With song, dance, and a parade, about 350 members of Congregation B’nai Tikvah in North Brunswick welcomed its first new Torah scroll in its 32-year history.
The May 5 celebration was the culmination of the Conservative synagogue’s Mitzvah 613 project involving congregants from religious school students to adults in fund-raising and educational programs.
While Cantor Bruce Rockman was unsure of the exact total raised, he said it was enough to purchase the new scroll, repair five other Torah scrolls, “and put a little away” for future upgrades to the sanctuary.
The congregation was formed in 1981 by the merger of Congregation Sharri Shalom in South Brunswick, Temple Beth Sholom in Kendall Park, and the North Brunswick Jewish Community Center, all of which brought their own Torah scrolls.
Rockman said those scrolls are 80-90 years old and were from Eastern Europe, where it was typical to use heavier parchment and wooden handles. A new, lighter scroll would allow expansion of the list of those honored with hagba’ah, or lifting the Torah scroll.
“This is one of high spots of my adult life and the best is yet to come,” said founding member and Kendall Park resident Aaron Rosloff, 91, just before being called up for the first blessing. “I got the honor of writing the first letter in this Torah and am absolutely humbled.”
In a symbolic bridging of the old and new, Jonathan Peters of Dayton, who had become a bar mitzva the day before — and thus the last person to read from one of the old scrolls — became one of the first to read from the new one.
“It was pretty exciting to read from both,” said Jonathan after his aliya.
Mitzvah 613 cochair Ruth Anne Koenick, who, as the congregation’s gabbai helps ensure that services run smoothly, told the gathering about growing up in the Conservative movement when women couldn’t be called up for an aliya. As a result, she said, her involvement at the egalitarian B’nai Tikvah was especially meaningful.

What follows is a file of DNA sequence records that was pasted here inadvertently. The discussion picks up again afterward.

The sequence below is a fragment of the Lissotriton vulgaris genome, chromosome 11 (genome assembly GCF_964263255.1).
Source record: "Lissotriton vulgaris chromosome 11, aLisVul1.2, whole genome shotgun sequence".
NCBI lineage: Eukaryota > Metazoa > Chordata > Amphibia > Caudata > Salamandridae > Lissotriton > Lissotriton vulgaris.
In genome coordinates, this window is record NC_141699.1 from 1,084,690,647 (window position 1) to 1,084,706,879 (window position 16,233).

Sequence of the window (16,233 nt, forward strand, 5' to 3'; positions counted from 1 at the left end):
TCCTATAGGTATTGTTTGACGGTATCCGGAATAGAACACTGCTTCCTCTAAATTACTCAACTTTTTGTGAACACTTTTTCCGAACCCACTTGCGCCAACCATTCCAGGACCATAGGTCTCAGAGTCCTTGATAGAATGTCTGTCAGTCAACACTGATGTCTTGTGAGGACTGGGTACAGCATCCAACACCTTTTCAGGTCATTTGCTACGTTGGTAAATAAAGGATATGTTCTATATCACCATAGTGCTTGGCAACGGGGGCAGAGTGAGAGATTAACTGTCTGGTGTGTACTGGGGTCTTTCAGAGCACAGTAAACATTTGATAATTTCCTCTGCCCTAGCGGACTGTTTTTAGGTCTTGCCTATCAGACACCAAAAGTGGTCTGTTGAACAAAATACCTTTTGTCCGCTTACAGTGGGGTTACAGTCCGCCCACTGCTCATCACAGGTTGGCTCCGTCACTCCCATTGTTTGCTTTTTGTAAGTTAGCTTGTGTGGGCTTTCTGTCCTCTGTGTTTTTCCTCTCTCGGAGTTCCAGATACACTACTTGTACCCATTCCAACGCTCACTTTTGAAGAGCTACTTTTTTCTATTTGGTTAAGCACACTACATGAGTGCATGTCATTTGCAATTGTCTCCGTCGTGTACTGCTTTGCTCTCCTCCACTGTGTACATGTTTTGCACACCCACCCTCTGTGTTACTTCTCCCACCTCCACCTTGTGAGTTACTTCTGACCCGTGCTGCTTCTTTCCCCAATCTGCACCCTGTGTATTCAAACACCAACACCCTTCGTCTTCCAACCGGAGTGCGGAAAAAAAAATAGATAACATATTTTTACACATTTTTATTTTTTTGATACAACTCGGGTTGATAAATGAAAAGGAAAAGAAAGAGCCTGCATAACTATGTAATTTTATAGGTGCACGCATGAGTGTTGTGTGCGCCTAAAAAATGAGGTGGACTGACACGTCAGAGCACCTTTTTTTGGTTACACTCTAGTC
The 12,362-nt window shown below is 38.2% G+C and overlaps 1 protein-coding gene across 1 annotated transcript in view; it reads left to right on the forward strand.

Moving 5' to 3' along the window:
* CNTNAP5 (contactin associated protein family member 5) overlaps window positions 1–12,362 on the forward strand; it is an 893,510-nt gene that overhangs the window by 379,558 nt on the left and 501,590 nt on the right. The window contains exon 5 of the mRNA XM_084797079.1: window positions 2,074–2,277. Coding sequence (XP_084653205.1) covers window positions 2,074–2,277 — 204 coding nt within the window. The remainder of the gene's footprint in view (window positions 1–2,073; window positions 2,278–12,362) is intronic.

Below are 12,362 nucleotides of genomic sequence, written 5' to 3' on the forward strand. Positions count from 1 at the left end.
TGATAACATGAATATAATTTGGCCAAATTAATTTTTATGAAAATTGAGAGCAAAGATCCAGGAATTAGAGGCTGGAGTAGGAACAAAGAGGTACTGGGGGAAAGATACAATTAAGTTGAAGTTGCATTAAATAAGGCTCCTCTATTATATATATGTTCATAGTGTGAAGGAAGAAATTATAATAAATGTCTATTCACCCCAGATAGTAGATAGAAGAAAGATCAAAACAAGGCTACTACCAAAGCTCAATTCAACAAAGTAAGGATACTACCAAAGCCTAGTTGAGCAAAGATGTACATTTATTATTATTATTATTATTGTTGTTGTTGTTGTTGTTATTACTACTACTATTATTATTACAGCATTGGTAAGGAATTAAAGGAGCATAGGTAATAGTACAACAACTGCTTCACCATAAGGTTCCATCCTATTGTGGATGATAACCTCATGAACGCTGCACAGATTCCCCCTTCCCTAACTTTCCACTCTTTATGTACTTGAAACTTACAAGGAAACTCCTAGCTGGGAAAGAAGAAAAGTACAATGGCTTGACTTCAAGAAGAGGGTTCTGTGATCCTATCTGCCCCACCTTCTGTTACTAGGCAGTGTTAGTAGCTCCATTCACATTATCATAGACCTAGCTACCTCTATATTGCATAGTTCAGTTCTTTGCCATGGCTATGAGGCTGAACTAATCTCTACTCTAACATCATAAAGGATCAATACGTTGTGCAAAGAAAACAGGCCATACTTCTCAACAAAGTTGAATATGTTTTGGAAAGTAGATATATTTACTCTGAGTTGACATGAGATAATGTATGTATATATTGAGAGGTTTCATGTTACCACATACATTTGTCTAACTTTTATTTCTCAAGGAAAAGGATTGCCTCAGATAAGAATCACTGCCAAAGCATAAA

Led by motorcycles with Israeli and American flags affixed to the handlebars, the Torah scroll — under a huppa in one of the procession’s several vintage cars (including a 1933 Cadillac) — was paraded for about a half-mile down Finnegans Lane as Rockman and the Sons of Tikvah band performed on a flatbed truck. The procession, including hundreds of flag-waving congregants, then circled in the shul parking lot several times.
As the band continued to play, people took turns holding the scroll as others danced in circles around them for almost a half-hour. The scroll was then unfurled and wrapped around the dozens of children present before everyone headed into the sanctuary to witness sofer, or ritual scribe, Rabbi Zerach Greenfield write the last few letters in the sacred text.
Rabbi Robert Wolkoff said while God’s commitment to Eretz Yisrael was made through Torah, God’s presence is felt through the making of a sacred community.
“It takes a village to make a Torah,” he told the gathering. “But as much as it takes a village to make a Torah, as Jews it also takes a Torah to make a village.”
Eleven-year-old Shayna Denlow of North Brunswick said this was the second time she had seen a Torah scroll dedication.
“My dad’s cousin donated a Torah in honor of his parents,” she said, “but I think this one is better because it’s new and it’s all ours.
“It was like a new mitzva was being born. There were kids all around, and we were all dancing and singing. Everyone felt it was very special.”